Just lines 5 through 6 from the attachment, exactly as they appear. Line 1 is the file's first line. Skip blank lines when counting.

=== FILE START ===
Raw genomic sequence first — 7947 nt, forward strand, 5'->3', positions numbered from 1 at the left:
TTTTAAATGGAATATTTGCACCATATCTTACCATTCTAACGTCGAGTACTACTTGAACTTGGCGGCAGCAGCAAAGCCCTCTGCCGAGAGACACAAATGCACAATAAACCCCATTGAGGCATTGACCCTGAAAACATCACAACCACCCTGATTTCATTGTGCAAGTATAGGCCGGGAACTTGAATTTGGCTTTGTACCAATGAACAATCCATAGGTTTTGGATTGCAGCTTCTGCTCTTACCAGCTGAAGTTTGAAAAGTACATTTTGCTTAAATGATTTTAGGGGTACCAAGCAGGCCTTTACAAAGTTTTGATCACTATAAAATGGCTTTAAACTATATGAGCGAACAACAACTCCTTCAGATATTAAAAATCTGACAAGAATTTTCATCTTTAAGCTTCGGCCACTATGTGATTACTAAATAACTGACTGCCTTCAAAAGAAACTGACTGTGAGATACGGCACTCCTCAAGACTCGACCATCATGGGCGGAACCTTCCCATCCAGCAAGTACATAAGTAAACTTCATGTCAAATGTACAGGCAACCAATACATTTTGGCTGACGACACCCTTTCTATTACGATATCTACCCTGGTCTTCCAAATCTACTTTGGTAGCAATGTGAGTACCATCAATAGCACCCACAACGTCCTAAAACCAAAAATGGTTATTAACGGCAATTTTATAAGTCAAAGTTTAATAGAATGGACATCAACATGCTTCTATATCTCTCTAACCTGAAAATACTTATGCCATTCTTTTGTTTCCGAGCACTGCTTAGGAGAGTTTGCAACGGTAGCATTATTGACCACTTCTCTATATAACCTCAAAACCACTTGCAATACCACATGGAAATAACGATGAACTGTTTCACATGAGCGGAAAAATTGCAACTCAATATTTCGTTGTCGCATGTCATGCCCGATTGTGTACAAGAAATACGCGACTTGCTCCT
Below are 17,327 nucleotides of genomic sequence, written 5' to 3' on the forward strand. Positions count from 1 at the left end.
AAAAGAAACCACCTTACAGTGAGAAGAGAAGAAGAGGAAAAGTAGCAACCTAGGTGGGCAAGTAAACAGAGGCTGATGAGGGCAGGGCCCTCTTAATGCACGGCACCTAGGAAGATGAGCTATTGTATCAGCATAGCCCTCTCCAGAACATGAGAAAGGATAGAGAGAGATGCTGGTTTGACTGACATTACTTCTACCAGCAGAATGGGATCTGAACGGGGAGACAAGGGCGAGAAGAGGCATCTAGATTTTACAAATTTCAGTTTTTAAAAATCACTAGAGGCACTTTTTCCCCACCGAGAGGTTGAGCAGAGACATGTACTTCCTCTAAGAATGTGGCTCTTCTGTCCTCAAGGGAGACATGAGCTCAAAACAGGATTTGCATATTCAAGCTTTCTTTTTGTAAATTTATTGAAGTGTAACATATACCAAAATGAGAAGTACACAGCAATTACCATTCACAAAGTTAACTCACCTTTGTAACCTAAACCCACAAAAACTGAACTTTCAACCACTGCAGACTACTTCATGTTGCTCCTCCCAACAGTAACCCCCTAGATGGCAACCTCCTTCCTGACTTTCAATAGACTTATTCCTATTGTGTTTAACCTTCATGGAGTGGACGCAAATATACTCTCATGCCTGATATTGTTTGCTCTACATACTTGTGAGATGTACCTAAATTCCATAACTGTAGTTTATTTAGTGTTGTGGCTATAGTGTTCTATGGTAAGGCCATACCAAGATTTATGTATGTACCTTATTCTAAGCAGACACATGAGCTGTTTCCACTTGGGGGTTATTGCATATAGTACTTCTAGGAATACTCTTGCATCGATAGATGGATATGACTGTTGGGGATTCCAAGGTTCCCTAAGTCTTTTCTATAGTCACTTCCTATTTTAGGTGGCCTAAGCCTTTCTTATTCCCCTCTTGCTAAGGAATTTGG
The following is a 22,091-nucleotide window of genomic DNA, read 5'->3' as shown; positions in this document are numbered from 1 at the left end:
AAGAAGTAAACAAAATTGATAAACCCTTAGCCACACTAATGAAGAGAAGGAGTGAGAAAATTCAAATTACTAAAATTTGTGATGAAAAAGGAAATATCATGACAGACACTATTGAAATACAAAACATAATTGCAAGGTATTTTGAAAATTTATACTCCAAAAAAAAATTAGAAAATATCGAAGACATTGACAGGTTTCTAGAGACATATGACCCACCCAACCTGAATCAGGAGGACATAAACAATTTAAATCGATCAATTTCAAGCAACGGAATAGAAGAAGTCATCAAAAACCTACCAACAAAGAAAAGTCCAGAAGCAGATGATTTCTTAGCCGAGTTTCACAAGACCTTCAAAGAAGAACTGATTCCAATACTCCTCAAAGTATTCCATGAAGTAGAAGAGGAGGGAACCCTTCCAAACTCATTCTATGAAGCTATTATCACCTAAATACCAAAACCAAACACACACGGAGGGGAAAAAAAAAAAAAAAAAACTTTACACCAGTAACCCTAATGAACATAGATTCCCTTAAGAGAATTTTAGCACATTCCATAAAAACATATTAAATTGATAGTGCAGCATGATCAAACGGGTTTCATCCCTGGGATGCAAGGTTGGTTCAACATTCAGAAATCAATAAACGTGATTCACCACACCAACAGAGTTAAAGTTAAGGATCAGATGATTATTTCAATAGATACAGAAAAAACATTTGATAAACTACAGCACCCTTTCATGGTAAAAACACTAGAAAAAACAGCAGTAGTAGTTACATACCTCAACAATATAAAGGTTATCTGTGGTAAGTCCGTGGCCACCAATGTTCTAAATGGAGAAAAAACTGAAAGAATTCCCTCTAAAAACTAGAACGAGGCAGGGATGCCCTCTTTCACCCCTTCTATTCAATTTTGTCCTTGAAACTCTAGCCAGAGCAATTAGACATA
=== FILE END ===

The following is a 22,091-nucleotide window of genomic DNA, read 5'->3' as shown; positions in this document are numbered from 1 at the left end:
AAGAAGTAAACAAAATTGATAAACCCTTAGCCACACTAATGAAGAGAAGGAGTGAGAAAATTCAAATTACTAAAATTTGTGATGAAAAAGGAAATATCATGACAGACACTATTGAAATACAAAACATAATTGCAAGGTATTTTGAAAATTTATACTCCAAAAAAAAATTAGAAAATATCGAAGACATTGACAGGTTTCTAGAGACATATGACCCACCCAACCTGAATCAGGAGGACATAAACAATTTAAATCGATCAATTTCAAGCAACGGAATAGAAGAAGTCATCAAAAACCTACCAACAAAGAAAAGTCCAGAAGCAGATGATTTCTTAGCCGAGTTTCACAAGACCTTCAAAGAAGAACTGATTCCAATACTCCTCAAAGTATTCCATGAAGTAGAAGAGGAGGGAACCCTTCCAAACTCATTCTATGAAGCTATTATCACCTAAATACCAAAACCAAACACACACGGAGGGGAAAAAAAAAAAAAAAAAACTTTACACCAGTAACCCTAATGAACATAGATTCCCTTAAGAGAATTTTAGCACATTCCATAAAAACATATTAAATTGATAGTGCAGCATGATCAAACGGGTTTCATCCCTGGGATGCAAGGTTGGTTCAACATTCAGAAATCAATAAACGTGATTCACCACACCAACAGAGTTAAAGTTAAGGATCAGATGATTATTTCAATAGATACAGAAAAAACATTTGATAAACTACAGCACCCTTTCATGGTAAAAACACTAGAAAAAACAGCAGTAGTAGTTACATACCTCAACAATATAAAGGTTATCTGTGGTAAGTCCGTGGCCACCAATGTTCTAAATGGAGAAAAAACTGAAAGAATTCCCTCTAAAAACTAGAACGAGGCAGGGATGCCCTCTTTCACCCCTTCTATTCAATTTTGTCCTTGAAACTCTAGCCAGAGCAATTAGACATA